Hedda Gabler - a Tragic Hero? What makes a play a tragedy?
There is something about them that makes them unique and worth remembering. Great characters withstand the test of time as they manage to hold their appeal, throughout which countless generations continue to enjoy them.
Many would argue that Hedda is not great at all; based on some of her actions throughout the play, they could easily say that she was merely nothing but a shallow, jealous wife who was only concerned for her own well being.
Although that can be argued, nevertheless she was a great character and should be admired. Hedda Gabler should be admired because she was a forced to marry due to the social structure of her time period, she was a free-willed spirit who spoke her mind despite being a woman, and she was smart enough realize that she had the power to bend people to her will.
Because of these reasons her character should be thought highly of, not chastised.
Many great literary characters are remembered because of their flaws, sometimes a character discovers those flaws can actually help them realize what true greatness really is.
Hedda used her character flaws to her own avail, she had already made the realization that flaws can be used a strength given the right situation. Women when compared to men of the same time had virtually no rights. They lacked the power to vote and were held to certain expectations that society laid out for them.
One expectation that hung over Hedda was that she was getting a little too old not have been married.
Typical women of the day were married several years younger than Hedda was. People would begin to think less of a woman who was not married by a certain age range.
Hedda seemed to feel as if she had no other alternative than to find someone to marry her. She realized that she had no other choice than to marry the first willing and acceptable suitor even if that person did not fit her ideal match.
Hedda deserves recognition of this; one must admire the ability in her to cope with such an unfair moral social system. Had the mores of the time not been so rigid and unflinching, perhaps she would have never married at all.
Constant worrying about her standings in the eyes of everyone else must have been a heavy burden to bear indeed. How often would people like to have the ability to go back in time if only to speak what was truly on their mind in certain situations because they lacked the courage to do so the first time?
What if someone came in and saw that Ibsen Those two lines were some of the first the audience is exposed to, obviously to set the tone of her character. The audience of the play should remember in that time period women were not equal to men in social standing.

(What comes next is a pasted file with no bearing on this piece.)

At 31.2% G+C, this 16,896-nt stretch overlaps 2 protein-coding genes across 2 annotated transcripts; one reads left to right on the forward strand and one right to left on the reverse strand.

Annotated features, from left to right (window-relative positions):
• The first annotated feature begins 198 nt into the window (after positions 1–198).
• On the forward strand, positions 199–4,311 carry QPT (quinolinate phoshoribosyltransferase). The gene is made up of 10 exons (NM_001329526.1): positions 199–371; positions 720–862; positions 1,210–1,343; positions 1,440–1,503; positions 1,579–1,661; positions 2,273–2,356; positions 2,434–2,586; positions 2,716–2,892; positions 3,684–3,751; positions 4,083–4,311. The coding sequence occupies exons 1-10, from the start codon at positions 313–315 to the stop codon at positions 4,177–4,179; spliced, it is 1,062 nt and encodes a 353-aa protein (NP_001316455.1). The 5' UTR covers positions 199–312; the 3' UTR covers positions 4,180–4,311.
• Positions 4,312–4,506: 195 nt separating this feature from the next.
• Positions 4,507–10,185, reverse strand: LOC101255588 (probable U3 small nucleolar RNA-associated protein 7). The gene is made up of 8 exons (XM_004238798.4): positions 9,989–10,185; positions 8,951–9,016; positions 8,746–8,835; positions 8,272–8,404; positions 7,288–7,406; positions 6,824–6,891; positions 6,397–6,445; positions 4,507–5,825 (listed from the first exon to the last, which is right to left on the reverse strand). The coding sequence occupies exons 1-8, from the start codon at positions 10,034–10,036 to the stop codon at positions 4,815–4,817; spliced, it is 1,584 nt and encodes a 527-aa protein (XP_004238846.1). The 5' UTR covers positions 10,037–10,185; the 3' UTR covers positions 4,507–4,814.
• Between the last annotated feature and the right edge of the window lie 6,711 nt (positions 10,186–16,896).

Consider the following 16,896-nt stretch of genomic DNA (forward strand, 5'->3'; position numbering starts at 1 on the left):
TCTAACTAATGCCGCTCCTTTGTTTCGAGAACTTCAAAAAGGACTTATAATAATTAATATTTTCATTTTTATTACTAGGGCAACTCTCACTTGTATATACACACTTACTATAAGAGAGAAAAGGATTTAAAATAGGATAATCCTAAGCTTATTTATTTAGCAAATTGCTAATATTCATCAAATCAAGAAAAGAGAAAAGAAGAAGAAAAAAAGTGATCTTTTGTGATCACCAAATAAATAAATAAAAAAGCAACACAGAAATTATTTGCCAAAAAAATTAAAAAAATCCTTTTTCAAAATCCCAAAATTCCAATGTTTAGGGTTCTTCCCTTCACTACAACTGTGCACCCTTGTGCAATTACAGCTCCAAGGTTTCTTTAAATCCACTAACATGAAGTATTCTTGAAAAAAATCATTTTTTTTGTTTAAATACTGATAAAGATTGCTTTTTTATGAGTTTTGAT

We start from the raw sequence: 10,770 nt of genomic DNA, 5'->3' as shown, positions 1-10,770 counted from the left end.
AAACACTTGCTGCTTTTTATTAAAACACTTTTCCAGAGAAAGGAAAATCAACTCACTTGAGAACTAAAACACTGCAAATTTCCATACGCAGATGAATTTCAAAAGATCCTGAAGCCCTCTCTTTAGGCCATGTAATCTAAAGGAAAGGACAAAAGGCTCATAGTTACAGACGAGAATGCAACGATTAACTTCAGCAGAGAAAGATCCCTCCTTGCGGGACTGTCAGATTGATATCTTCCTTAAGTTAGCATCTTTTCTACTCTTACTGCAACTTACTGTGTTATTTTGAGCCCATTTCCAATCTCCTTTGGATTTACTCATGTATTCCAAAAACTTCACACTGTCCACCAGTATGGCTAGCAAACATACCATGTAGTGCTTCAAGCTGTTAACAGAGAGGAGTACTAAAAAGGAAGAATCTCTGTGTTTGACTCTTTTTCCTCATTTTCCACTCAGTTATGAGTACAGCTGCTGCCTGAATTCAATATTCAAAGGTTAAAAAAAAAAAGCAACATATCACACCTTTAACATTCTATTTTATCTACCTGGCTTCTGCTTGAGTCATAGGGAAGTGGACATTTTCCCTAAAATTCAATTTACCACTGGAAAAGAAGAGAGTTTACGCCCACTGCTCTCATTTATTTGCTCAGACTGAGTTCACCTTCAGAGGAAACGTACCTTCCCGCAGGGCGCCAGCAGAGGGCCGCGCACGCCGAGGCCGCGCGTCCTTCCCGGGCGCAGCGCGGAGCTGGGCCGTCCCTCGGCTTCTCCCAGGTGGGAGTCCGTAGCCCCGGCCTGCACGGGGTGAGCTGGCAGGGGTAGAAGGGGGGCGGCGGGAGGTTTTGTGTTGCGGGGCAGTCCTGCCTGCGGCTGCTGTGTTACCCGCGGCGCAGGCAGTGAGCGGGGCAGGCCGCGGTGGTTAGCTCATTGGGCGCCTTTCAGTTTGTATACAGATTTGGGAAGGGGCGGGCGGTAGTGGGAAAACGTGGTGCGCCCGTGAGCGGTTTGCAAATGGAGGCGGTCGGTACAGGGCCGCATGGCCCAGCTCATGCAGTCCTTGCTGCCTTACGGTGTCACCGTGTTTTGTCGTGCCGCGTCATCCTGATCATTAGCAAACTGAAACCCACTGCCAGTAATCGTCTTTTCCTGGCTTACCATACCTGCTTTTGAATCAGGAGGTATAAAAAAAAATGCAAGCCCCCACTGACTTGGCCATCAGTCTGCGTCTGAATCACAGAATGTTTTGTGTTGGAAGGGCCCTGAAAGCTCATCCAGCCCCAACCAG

To have the kind of courage to defy that stigma is very admirable. Most people, man or woman, would never be able to summon the courage to deliberately insult someone to their face in such a manner as that, especially if they knew they were not on the same level as everyone in a social sense.
Ibsen One should respect the shear gumption it takes to just speak whatever thoughts no matter how uncouth or even true they are.
Because Hedda did feel free to speak her mind, despite her social standing, she was able to use the knowledge that boldness is a sign of authority in order to help her get her way. Her ability was not merely limited to men, although they seemed to be the most susceptible.
Women too, were at the mercy of her powers of suggestion.The Admirable Qualities of Hedda Gabler Great characters in literature often stand out because they possess some quality, trait or even in some cases flaws that separate them from all the others. There is something about them that makes them unique and worth remembering.
Hedda Gabler Literary Analysis.
A Literary Analysis of Hedda Gabler Hedda Gabler is a text in which jealousy and envy drive a woman to manipulate and attempt to control everyone in her life. The admirable production of the play by Miss Elizabeth Robins and Miss Marion Lea, at the Vaudeville Theatre, London, April 20, , may "out of small and scattered traits of reality Ibsen fashioned his close-knit LOVBORG.
Hedda—Gabler! HEDDA. LOVBORG. HEDDA. LOVBORG. HEDDA. LOVBORG. HEDDA. LOVBORG. HEDDA. LOVBORG. HEDDA. TESMAN. Ibsen's Hedda was once described as a hoop through which every aspiring female actor must jump; and Sheridan Smith performs the feat with commendable ease and agility.
But Anna Mackmin's very good production is marred by the tendency of Brian Friel's new version to spell out things Ibsen left implicit. The Admirable Qualities of Hedda Gabler. Thomas Johnson English Chuska The Admirable Qualities of Hedda Gabler Great characters in literature often stand out because they possess some quality, trait or even in some cases flaws that separate them from all the others.
The Admirable Qualities of Hedda Gabler Essay Thomas Johnson English Chuska The Admirable Qualities of Hedda Gabler Great characters in literature often stand out because they possess some quality, trait or even in some cases flaws that separate them from all the others.